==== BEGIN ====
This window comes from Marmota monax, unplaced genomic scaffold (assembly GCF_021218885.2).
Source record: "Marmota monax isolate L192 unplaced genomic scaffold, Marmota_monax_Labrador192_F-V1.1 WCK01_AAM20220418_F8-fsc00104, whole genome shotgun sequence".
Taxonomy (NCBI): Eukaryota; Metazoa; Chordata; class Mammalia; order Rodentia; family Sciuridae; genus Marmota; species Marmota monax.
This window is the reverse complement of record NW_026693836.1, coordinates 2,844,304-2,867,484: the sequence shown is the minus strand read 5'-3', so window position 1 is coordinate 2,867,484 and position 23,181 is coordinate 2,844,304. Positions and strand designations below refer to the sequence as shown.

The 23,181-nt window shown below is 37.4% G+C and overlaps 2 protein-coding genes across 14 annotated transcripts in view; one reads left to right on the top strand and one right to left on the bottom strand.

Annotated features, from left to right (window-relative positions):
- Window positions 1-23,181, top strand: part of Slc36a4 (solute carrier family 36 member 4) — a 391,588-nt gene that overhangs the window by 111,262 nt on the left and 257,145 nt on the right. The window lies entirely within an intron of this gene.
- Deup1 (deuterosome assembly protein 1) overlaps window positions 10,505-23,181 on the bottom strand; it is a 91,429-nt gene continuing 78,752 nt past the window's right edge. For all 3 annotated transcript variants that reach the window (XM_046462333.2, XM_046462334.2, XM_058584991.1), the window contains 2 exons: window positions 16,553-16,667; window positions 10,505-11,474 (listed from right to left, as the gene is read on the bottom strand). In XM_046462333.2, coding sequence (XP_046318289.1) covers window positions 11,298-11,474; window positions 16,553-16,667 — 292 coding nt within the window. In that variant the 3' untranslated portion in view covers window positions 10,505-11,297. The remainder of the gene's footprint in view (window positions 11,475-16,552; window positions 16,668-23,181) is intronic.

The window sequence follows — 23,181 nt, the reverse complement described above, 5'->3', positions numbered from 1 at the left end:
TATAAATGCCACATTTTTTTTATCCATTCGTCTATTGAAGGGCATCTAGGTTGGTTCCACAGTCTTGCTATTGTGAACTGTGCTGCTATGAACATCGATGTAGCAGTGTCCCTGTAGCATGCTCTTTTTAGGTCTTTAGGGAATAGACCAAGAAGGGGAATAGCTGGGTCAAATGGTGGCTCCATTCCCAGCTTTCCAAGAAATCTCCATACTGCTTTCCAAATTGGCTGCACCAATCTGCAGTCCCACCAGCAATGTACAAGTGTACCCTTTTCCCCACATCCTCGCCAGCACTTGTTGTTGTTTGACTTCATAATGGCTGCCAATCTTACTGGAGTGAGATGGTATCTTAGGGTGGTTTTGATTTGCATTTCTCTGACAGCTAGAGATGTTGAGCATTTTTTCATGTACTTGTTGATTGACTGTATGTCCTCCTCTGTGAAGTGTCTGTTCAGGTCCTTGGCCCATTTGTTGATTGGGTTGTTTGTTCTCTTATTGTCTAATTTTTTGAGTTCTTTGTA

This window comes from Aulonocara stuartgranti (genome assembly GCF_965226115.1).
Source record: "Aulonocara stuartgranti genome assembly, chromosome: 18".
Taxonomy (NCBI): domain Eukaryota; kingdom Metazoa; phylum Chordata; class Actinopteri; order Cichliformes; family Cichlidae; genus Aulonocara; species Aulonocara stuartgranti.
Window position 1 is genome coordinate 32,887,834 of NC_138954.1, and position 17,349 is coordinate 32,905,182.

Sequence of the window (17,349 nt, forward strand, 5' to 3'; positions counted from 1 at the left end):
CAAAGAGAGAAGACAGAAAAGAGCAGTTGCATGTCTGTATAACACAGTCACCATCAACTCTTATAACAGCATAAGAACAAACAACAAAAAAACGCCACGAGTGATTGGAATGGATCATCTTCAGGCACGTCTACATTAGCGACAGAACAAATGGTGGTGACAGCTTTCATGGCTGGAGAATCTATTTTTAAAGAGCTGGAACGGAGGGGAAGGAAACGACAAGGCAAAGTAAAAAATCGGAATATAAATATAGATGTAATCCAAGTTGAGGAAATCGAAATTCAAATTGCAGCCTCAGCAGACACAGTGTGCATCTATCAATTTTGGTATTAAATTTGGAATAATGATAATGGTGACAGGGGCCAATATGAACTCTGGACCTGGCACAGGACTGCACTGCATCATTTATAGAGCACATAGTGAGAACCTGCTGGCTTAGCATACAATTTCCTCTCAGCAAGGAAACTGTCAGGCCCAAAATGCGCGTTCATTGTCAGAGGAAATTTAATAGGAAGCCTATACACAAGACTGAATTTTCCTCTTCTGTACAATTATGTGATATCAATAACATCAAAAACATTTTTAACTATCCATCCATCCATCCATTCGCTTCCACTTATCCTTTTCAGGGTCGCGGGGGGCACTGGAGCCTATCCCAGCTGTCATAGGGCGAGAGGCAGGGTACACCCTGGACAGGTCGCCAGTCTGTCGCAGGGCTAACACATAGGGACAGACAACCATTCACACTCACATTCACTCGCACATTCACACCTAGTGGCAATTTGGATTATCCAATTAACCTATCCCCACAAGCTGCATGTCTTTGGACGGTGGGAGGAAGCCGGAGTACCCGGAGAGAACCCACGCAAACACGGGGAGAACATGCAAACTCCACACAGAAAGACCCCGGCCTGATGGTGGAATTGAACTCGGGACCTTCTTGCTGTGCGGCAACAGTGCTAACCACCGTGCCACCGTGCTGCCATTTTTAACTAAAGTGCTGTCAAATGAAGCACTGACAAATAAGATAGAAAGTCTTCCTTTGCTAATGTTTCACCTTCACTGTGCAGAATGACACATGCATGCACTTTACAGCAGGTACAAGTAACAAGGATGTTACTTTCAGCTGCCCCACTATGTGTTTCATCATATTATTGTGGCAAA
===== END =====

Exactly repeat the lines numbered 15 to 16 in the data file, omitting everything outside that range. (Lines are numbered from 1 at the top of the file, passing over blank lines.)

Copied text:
Sequence of the window (17,349 nt, forward strand, 5' to 3'; positions counted from 1 at the left end):
CAAAGAGAGAAGACAGAAAAGAGCAGTTGCATGTCTGTATAACACAGTCACCATCAACTCTTATAACAGCATAAGAACAAACAACAAAAAAACGCCACGAGTGATTGGAATGGATCATCTTCAGGCACGTCTACATTAGCGACAGAACAAATGGTGGTGACAGCTTTCATGGCTGGAGAATCTATTTTTAAAGAGCTGGAACGGAGGGGAAGGAAACGACAAGGCAAAGTAAAAAATCGGAATATAAATATAGATGTAATCCAAGTTGAGGAAATCGAAATTCAAATTGCAGCCTCAGCAGACACAGTGTGCATCTATCAATTTTGGTATTAAATTTGGAATAATGATAATGGTGACAGGGGCCAATATGAACTCTGGACCTGGCACAGGACTGCACTGCATCATTTATAGAGCACATAGTGAGAACCTGCTGGCTTAGCATACAATTTCCTCTCAGCAAGGAAACTGTCAGGCCCAAAATGCGCGTTCATTGTCAGAGGAAATTTAATAGGAAGCCTATACACAAGACTGAATTTTCCTCTTCTGTACAATTATGTGATATCAATAACATCAAAAACATTTTTAACTATCCATCCATCCATCCATTCGCTTCCACTTATCCTTTTCAGGGTCGCGGGGGGCACTGGAGCCTATCCCAGCTGTCATAGGGCGAGAGGCAGGGTACACCCTGGACAGGTCGCCAGTCTGTCGCAGGGCTAACACATAGGGACAGACAACCATTCACACTCACATTCACTCGCACATTCACACCTAGTGGCAATTTGGATTATCCAATTAACCTATCCCCACAAGCTGCATGTCTTTGGACGGTGGGAGGAAGCCGGAGTACCCGGAGAGAACCCACGCAAACACGGGGAGAACATGCAAACTCCACACAGAAAGACCCCGGCCTGATGGTGGAATTGAACTCGGGACCTTCTTGCTGTGCGGCAACAGTGCTAACCACCGTGCCACCGTGCTGCCATTTTTAACTAAAGTGCTGTCAAATGAAGCACTGACAAATAAGATAGAAAGTCTTCCTTTGCTAATGTTTCACCTTCACTGTGCAGAATGACACATGCATGCACTTTACAGCAGGTACAAGTAACAAGGATGTTACTTTCAGCTGCCCCACTATGTGTTTCATCATATTATTGTGGCAAA